Five Ways We Can Stop the Comparison Madness

Stories for the Journey


Note: This week, I will be sharing stories of my emotional  journey. I think we often misunderstand or neglect emotional health. God has been working on this in my life. All of these are intended to tell what happened to me, not to tell you what to do. They are anecdotes NOT advice. You have your own journey and have to do your own research. Feel free to share your stories in the comments or in an email. I would love to read them! 

One of the dangers of sharing stories like I am doing this month is comparison. Sadly, it seems like we women hear another woman’s story and immediately compare it to our own. This results in one of two reactions:

1. I’m glad I don’t have that problem. I would/could never do that!


2. She has it so good. I wish I would/could do that!

Neither response is healthy. God has made each of us special and unique. There are no copies. That means that comparing ourselves to each other, in a positive or negative way, is a completely futile exercise.

I don’t think anyone, especially women trying to balance so many different things, is going to conquer comparison once and for all. However, here are a few things that just may help us to remember we are unique and to put the comparisons away.

1. God never shames or labels a person. He always sees us as  great possibilities.

If you are hearing the words, “You are _________.” with a negative word in the blank, you can be assured that those words are not coming from God. God loves us and sees what He wants us to be when He looks at us and helps us get there if we let Him.

Yes, sin and faults might get in the way. He loves us too much to leave us in sin or to let us continue in our faults. He will gently show us things we are doing wrong so we can correct them. However, He never labels us.

He has changed the behavior of the most hardened of sinners. They are no longer defined by their behavior because they have new behaviors. You and I are not a lost cause!

2. Do our part to end comparisons and squelch gossip.

Gossip is always wrong and harmful. It hurts the person being discussed and it hurts the God Who created her. But it also hurts the other two involved, the one telling the hurtful information and the one hearing it.

The one passing on the information is doing so from a heart not motivated by love but of self-serving. And anyone serving herself is a miserable person. Self is the most disappointing idol to worship.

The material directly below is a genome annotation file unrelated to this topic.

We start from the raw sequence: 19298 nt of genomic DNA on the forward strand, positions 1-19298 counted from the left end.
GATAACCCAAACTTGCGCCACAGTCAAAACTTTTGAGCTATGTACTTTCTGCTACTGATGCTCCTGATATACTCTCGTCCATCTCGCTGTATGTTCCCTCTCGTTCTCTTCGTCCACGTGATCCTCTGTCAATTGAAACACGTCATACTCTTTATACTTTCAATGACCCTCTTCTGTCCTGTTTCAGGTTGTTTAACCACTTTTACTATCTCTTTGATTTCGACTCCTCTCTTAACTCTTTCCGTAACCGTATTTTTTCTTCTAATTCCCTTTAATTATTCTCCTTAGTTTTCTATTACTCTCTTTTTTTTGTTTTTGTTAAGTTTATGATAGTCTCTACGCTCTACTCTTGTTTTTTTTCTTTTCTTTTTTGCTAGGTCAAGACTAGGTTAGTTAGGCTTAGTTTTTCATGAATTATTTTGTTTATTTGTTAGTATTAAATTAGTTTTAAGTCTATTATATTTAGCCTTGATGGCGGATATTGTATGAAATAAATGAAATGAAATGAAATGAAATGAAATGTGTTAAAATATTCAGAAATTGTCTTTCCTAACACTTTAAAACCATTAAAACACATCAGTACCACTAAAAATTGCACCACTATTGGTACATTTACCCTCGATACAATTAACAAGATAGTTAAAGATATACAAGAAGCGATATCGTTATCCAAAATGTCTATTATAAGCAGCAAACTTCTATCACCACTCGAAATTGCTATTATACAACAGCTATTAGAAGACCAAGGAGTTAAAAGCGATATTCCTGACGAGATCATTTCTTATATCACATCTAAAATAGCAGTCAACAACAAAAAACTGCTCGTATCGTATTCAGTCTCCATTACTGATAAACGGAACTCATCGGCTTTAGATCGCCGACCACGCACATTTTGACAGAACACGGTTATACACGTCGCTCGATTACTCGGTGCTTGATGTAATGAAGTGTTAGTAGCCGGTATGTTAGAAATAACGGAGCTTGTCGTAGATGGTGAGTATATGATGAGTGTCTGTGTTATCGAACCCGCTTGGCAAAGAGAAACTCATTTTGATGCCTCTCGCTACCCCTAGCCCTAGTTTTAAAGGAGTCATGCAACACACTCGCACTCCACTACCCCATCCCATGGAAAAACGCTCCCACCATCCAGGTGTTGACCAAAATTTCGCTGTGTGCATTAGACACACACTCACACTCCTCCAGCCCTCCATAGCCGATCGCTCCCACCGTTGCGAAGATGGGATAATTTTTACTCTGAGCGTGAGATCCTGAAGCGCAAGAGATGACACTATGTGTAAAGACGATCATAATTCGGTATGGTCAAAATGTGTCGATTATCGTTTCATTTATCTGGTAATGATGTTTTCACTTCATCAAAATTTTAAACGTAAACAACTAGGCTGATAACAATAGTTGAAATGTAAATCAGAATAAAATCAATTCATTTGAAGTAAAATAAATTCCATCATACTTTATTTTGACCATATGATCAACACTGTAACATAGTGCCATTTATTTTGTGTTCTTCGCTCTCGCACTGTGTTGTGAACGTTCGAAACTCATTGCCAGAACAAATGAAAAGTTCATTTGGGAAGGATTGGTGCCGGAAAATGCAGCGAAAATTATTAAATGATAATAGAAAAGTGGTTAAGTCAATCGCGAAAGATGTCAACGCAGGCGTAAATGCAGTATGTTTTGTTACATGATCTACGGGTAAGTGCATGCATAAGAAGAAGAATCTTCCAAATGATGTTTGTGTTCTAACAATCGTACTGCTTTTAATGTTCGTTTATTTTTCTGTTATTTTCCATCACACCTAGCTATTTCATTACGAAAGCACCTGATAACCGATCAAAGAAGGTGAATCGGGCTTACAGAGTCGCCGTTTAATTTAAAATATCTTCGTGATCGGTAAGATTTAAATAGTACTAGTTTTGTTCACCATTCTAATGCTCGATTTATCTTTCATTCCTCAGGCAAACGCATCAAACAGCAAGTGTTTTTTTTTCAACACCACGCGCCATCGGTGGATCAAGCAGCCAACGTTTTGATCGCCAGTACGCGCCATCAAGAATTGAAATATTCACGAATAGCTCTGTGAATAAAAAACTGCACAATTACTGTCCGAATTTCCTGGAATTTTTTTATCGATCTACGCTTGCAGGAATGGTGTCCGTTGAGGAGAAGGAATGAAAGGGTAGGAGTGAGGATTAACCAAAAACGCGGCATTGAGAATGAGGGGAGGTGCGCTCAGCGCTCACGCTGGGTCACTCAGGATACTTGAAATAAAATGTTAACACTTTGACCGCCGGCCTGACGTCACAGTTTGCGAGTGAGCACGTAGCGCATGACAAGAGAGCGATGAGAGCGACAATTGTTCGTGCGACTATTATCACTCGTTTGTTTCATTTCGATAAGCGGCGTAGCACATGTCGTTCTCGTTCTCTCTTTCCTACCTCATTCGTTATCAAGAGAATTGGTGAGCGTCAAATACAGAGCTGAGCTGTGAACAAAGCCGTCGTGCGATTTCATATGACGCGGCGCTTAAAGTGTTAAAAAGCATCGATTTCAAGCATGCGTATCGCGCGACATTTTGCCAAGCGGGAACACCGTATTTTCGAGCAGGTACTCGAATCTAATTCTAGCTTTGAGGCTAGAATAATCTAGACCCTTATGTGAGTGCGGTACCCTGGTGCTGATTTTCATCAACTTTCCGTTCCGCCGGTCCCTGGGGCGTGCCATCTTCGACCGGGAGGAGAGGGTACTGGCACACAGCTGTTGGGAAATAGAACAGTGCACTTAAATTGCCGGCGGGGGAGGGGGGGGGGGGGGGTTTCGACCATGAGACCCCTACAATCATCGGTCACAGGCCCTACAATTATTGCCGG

However, if you have been the recipient of someone’s gossip, you know that it makes you doubt that person and yourself. “Oh, if she thinks that of her homewhat must she think of mine!” She is not someone you will want to be close to in the future because she is not to be trusted.

Gossip is just a relationship killer. If you are tempted to say something negative about someone else, please stop! If someone says something negative about someone to you, don’t listen! And, if you are the one being discussed, take it to God and don’t add fuel to the fire by beginning a new gossip chain.

3 Instead of making rivals of other women, make them our allies.

The next time you are tempted to look at another woman and bemoan the fact that she is in perfect physical shape and you are not, stop! Don’t compete with her. Make her your ally, and get her advice on how you can become a healthier person. If someone has a lovely, well-kept home, ask her for tips on how to efficiently care for yours.

Always remember, though, that God has different priorities for some women and he gives special gifts to some to help them with the work He wants them to do. Seek to do your best, but copying everyone who seems “perfect” will be an exhausting and unnecessary enterprise.

4. Recognize the real definition of humility. 

I once heard a preacher say something that stuck with me,

“Humility is not thinking badly of yourself. Humility is not thinking highly of yourself. Humility is not thinking of yourself at all.”

So much of the time we worry about how we look to others and how well we’re doing, etc. In the process, we think we are being humble because we don’t think highly of ourselves. However, we are missing the true heart of humility. Being humble is always looking out for the other person. How can I bless her today? How can I serve him today? How can I be Jesus’ hands to them?

5. Prioritize the love in our lives. 

After that last point, I can hear you saying, “But what about my needs? Am I supposed to just neglect myself in the pursuit of helping others?”

Jesus told us the Great Commandment, “Love the Lord with all thy heart and they neighbor as thyself.” The presupposes that you have love for yourself in proper perspective. Jesus was the highest Example of love for others. However, He took time to care for His physical needs, relationship with God and others and His emotional needs.

First, establish a good relationship with yourself. Steward your body, your mind and your spirit. But then, move on to the work of pouring yourself out in love for your Father in Heaven and your fellow man.

Together, we can stop the comparisons! Are you with me?


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